Unit 5 - Assignment
Instructor: Prof. Gayle Dickerson
Student: Nguyen Hoang
HI135: HIT II- Legal Aspects of Health Information
Date: January 13, 2015
According to McWay (2010), protected health information pertains to any information concerning the health status and the provision of health care for a specific person, and health care providers are “charged under the law with the obligation to maintain patient-specific health information in a confidential manner”. In addition, third parties are also allow to have access to patient-specific information if there is an appropriate request (McWay, 2010). This is according to the Health Insurance Portability and Accountability Act (HIPAA) and the state laws and regulation that pertains the release of the protected health information. The HIPAA privacy rule sets limits that are explicit for the persons that are in a position to access the protected heath information for patients without the consent of the patients (McWay, 2010).
According to HIPPA privacy law, third parties, who may be strangers to patient, also have a right to access the patient health information if they have a valid authorization to release the record. Examples of third parties that will need authorization to access patient information are patient’s employer, attorney, insurance company, or even a member of the patient’s family (unless the member has been appointed as a durable power of attorney for health care). In some cases, third party may be able to access the patient information even without the authorization. Examples are accredited and licensed agencies and a court may “grant access to patient records in a lawsuit upon a finding of good cause” (McWay, 2010). The Federal Bureau of Investigation (FBI) agent is an individual who is responsible for the investigative purpose and in the agency of internal intelligence where he or she investigates crimes in the United States (FBI - About Us, n.d.). Therefore, an FBI agent with a search warrant is an authorized user who has consent for the release of protected health care information since he is a person who is in the law enforcement agency. Law enforcement is usually entitled to the health records once it has been asserted that they are looking for the health records of a suspect or a victim of a crime. As the head of the health information management department, I would allow the FBI agent to have access to the health information and records of the General hospital for purposes of investigation. As for the patient, it is unnecessary to notify them that their health care records has been disclosed to a government agency. According to McWay (2010), individuals are not given the opportunity of knowing that their health records were needed by the law enforcement officer. This is because the individuals concerned will get a chance to challenge the infringement of the privacy concerns of their health records. The Patriot Act requires that the health care providers and the ones responsible for the health information management to deter from telling any other person that a Federal Bureau of Investigation has sought or obtained the health records. However, the patients should be made aware that the government has power to the disclosure of their health records for the purpose of different law enforcement purposes. Through this, it will not result to any conflict with the patients once they realize that their health records were disclosed.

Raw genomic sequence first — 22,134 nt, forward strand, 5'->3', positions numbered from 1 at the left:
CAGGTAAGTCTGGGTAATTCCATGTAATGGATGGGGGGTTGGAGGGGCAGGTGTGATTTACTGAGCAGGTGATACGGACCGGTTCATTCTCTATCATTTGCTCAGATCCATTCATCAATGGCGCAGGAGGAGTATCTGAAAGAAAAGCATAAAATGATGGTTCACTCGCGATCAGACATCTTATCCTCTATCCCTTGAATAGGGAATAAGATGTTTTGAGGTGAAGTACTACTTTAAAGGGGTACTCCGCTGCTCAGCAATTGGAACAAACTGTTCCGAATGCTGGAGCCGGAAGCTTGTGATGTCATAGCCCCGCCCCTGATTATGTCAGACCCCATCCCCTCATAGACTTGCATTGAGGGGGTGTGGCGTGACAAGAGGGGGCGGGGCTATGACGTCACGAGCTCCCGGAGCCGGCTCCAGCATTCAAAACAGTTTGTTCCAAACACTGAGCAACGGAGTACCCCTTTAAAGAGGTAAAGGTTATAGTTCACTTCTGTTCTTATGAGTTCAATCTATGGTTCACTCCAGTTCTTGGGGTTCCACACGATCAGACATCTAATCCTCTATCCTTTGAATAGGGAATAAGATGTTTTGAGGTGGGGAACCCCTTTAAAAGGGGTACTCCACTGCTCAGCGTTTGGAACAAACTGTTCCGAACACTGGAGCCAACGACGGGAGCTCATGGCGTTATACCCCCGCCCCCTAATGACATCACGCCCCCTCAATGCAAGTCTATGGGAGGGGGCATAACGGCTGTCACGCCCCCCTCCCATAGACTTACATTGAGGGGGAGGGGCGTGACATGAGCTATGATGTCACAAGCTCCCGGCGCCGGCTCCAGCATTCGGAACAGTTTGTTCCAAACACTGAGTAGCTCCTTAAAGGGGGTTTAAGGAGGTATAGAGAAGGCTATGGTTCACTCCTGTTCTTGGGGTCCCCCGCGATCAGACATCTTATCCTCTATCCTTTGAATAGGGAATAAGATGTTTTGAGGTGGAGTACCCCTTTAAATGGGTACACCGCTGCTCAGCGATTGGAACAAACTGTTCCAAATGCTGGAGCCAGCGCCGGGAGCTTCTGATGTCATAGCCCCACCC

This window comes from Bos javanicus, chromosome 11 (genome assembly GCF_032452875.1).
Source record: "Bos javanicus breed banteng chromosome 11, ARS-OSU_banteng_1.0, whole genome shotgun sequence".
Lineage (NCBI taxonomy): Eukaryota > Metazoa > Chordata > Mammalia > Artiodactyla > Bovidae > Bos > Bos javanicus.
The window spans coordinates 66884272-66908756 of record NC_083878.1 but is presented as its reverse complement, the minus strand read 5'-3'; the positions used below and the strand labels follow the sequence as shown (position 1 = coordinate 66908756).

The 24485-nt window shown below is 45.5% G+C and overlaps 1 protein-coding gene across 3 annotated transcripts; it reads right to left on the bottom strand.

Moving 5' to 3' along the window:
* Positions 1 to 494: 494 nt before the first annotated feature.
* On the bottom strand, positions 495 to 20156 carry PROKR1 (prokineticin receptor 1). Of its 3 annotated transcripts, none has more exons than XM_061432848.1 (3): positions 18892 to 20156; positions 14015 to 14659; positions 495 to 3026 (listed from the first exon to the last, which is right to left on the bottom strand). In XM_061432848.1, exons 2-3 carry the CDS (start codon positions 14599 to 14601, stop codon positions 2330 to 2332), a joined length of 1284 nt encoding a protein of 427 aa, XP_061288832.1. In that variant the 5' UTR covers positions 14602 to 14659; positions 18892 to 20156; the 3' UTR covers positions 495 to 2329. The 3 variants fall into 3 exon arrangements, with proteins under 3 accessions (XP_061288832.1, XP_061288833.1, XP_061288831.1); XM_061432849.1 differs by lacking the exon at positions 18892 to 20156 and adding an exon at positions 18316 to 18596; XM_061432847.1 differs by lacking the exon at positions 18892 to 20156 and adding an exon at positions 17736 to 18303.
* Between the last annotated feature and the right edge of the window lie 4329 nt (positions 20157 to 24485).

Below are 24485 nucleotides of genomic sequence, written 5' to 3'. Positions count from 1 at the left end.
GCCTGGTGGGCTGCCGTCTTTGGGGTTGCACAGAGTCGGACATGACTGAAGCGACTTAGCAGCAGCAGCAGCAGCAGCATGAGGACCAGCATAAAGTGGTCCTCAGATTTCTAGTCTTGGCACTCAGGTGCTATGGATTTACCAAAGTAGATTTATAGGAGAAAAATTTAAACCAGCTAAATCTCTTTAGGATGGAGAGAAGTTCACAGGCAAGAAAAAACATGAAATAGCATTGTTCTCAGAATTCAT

McWay, D. (2010). Legal and Ethical Aspects of Health Information Management, 3rd Edition. Clifton Park, NY: Delmar.